I received an e-mail earlier today which said that hardly anyone even knows the memorial is there. Apparently, it is only frequented by tourists and maidanezi, has become more of a gunoi than a memorial and has absolutely zero traffic. You would never fall on it by accident. I cannot say, for I have not been there, but if this is all true then shame, shame, shame. I would like to know who the responsible party was for choosing such a site - the ministry of Culture? The Mayor of Bucharest? Either way, they managed to upset just about everybody in allocating the place they did: the NGOs and local residents who wanted their green space preserved and also those who REALLY DO CARE about the deep and terrible signification of such a monument. In that location, it seems clear to me that whoever chose it didn't care way enough...
"Passer-by, stop and remember,'' wrote Elie Wiesel in a message read out in abstentia at the inauguration, but it would appear that no one stops and remembers because no one passes by...
A monument to the Holocaust and a monument/museum to victims of communism are far more (I reckon) vital to Bucharest than the Catedrala Mantuitii Neamului in terms of truth, honesty, education and heritage... If other cities can manage it (Prague, Berlin and Paris come immediately to mind) with respect and thought, why can't Bucharest?
(Photo: source) Please visit this site for excellent photographs where you can find the three information plaques on view at the Holocaust Memorial and also take a look at the site itself. From what I can deduce, the architecture itself is pretty hideous. It is considered by Metropotam as one of the ugliest structures in Bucharest and "money thrown out of the window (17 million new lei) for a mediocre project" by Rezistenta Urbana. He voices the opinion that indeed, there is necessity for a Holocaust Memorial in Bucharest. In Romania. But NOT that! It is, he says, "incredible that such a project ever became reality." I'll quote a little from him since I admire his opinions very much when it comes to structures and architecture in Bucharest.
What does this memorial complex compose of then, exactly? Let's start with the concrete bunker which perhaps symbolises the gas chambers, but which Rezistenta Urbana calls "uninteresting and banal" - more like an abandoned hangar. Inside it, I agree with him - it would have been moving to have names of victims or a prayer, but there is nothing. It is also a bit like walking into a refrigerator (according to someone else, but I don't remember where I read it) and it is impossible to take photographs as it is so dark and murky. Or is that the desired concept?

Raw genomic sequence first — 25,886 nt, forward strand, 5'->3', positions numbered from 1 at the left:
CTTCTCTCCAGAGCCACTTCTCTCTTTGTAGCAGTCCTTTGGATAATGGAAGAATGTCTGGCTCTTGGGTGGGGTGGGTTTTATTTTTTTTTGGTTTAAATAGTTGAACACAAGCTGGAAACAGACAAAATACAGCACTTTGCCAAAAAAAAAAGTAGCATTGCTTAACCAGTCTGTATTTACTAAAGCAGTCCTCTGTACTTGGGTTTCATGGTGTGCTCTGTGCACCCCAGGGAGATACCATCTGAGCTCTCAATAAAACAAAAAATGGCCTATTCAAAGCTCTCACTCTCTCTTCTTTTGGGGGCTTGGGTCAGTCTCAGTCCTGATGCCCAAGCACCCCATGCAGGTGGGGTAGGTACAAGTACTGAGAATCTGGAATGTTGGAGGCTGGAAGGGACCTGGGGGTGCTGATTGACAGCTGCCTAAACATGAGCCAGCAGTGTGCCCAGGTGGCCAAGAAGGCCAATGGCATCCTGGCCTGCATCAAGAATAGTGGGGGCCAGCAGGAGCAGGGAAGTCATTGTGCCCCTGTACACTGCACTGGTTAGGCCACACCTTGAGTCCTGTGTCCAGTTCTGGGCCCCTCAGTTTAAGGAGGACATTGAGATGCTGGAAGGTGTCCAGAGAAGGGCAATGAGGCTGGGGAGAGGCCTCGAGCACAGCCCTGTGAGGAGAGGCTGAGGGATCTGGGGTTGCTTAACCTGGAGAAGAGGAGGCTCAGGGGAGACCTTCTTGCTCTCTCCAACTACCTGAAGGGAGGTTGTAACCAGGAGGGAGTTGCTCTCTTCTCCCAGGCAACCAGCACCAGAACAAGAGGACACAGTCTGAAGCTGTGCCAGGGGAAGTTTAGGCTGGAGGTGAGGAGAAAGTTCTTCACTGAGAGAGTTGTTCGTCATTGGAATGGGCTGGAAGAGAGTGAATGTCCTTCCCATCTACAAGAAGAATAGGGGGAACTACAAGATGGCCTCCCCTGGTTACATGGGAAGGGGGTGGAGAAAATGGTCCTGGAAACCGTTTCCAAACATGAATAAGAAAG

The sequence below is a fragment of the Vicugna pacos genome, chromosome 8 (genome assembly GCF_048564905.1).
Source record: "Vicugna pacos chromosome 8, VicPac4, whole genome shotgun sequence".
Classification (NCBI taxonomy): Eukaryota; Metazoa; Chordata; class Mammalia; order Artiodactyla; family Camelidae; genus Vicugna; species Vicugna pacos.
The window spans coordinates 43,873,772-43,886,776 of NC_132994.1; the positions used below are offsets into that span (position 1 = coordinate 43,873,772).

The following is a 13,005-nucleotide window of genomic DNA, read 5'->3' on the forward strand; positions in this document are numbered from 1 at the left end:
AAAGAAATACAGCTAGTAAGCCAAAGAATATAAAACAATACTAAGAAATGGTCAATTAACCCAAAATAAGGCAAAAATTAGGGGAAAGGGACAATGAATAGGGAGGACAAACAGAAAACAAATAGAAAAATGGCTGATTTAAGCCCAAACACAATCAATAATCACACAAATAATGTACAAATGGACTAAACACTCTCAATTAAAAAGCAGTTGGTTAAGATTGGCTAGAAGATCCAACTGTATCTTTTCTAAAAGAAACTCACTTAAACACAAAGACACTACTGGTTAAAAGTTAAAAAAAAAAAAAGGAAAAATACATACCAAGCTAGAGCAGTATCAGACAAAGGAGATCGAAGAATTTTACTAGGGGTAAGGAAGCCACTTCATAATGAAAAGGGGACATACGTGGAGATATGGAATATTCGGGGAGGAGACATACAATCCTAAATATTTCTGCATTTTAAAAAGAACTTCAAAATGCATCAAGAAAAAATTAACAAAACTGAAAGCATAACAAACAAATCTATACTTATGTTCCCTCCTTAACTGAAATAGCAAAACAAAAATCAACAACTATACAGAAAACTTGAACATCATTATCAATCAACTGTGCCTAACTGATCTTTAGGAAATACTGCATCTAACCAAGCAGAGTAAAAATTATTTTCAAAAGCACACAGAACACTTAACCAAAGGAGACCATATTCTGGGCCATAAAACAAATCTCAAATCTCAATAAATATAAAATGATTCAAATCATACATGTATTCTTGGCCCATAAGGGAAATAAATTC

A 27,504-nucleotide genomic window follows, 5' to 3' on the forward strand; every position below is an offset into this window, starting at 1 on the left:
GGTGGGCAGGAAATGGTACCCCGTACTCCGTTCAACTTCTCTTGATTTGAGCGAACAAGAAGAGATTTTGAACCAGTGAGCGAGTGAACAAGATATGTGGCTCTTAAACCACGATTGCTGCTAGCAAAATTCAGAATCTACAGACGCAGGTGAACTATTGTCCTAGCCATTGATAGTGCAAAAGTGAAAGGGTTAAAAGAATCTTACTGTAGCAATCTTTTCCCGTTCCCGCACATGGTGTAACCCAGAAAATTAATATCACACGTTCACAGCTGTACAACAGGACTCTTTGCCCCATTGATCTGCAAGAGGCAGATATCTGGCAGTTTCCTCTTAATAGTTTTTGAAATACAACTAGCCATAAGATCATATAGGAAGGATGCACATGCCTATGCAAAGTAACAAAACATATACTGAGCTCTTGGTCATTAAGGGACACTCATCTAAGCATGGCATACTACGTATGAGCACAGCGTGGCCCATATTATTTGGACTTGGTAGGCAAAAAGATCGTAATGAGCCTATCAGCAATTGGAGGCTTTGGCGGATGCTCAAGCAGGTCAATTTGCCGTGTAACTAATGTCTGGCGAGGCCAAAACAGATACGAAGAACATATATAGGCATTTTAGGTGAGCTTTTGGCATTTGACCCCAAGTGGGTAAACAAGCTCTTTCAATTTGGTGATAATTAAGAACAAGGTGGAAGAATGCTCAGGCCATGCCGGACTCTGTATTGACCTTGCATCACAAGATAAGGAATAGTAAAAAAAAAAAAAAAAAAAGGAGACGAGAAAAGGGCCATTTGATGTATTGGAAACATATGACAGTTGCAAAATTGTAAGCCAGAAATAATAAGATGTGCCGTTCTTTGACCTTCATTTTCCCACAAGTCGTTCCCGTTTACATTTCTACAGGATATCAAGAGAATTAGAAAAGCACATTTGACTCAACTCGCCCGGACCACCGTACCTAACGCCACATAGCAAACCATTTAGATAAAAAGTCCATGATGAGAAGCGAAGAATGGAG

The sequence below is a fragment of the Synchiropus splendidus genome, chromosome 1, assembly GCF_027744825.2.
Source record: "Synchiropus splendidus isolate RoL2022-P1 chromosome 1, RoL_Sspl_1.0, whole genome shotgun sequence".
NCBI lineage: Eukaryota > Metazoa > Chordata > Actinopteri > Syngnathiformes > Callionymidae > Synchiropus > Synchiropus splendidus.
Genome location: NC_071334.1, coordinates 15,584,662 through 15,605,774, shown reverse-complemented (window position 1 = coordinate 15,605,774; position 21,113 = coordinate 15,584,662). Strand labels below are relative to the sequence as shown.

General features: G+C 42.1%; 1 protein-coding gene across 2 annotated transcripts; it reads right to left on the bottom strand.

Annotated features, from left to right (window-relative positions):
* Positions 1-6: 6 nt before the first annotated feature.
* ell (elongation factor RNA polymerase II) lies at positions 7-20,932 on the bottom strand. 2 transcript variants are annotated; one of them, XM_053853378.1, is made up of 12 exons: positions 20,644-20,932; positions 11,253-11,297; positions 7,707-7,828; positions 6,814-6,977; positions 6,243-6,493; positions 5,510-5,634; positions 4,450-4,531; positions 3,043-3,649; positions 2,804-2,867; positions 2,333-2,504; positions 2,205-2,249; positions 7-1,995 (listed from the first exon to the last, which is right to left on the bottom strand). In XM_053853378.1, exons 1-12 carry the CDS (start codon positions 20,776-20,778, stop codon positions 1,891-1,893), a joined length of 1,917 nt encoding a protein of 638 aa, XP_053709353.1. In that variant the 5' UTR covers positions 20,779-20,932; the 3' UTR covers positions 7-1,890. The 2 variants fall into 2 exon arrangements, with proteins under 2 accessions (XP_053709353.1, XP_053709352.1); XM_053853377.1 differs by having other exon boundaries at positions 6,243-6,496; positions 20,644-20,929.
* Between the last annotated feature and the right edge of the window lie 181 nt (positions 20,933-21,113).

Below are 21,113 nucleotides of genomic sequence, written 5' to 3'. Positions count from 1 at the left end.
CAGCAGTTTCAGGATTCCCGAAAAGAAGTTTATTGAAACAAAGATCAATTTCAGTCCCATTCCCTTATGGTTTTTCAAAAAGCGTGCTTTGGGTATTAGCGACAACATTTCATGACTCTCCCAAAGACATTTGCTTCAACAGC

Outside, there is a wheel (symbol of the Rroma) which, apparently, one would only be able to deduce if one reads the explanatory plaque. There are also railway tracks. These you cannot misunderstand and are surely very moving. Then there is the Memorial Column (which is "groaznic" says Rezistenta Urbana) and contains grammatical errors in English. And then finally, you have the Star of David which you can see in a photo further down this page. Again, impossible not to understand the signification, but still... it seems to lack heart and looks a bit like something someone knocked up in a garage with bits of unwated wood and a sheet of metal.
However, despite all that and the absence of a decent memorial plaque (maybe there is one now?), there are details along with plenty of admissions of both guilt and responsibility elsewhere to be read. All information is in Romanian, English (with several spelling mistakes, too - why didn't they check first?) and Hebrew. There is even info given on the Jewish cemetery on str Sevastopol which was expropriated and destroyed between 1942-4 on the personal orders of Antonescu - Jews themselves had to dig up the remains and relocate the tombstones under forced labour... Surely if a country was still trying to deny its past, such admissions would not have been engraved in stone. Literally. However, the truth is being told in an out of the way place and it looks like a DIY job carried out against the clock, so what to make of it all?
On THIS VIDEO, (please watch it) two people (one an American tourist and one a Romanian) visit the memorial. One of the narrators (the tourist) reads outloud from an information plaque that DOES say very clearly indeed that the Romanian state was responsible for the deaths of at least 280,000 Romanian and Ukrainean Jews and 25,000 Rroma, so, as previously said, Romania is trying to come to terms with her Holocaust history (and better late than never) despite ignorant negationism from idiots like Sova. But I repeat, why there, where no one can see it and why such an uninspired effort? It feels almost like an apology given with one hand and then snatched away with the other.
(Photo source) If anyone reading knows a) who chose the site and b) whether the memorial plaque has been changed/replaced/updated, please do leave a comment below. Of course, all the info I have found on this dates back a couple of years. I'm hoping Mr Brattman and the Jewish community are now satisfied with the memorial, the plaque and the Romanian state's admissions of responsibility. Are they satisfied, however, with where it is? Mr Gruber asked the question on whether the plaque as it was in 2009 diminished the impact of the monument. Personally, I do not think so, but its location certainly does as does the slap-dash look of it in general.
In the meantime, let us remember the victims of this unspeakable horror, knowing and accepting fully that there are many other unspeakable horrors too, where men, women and children perished (and continue to do so) at the hands of monsters, and vow that we WILL know our past so that it will not become our future...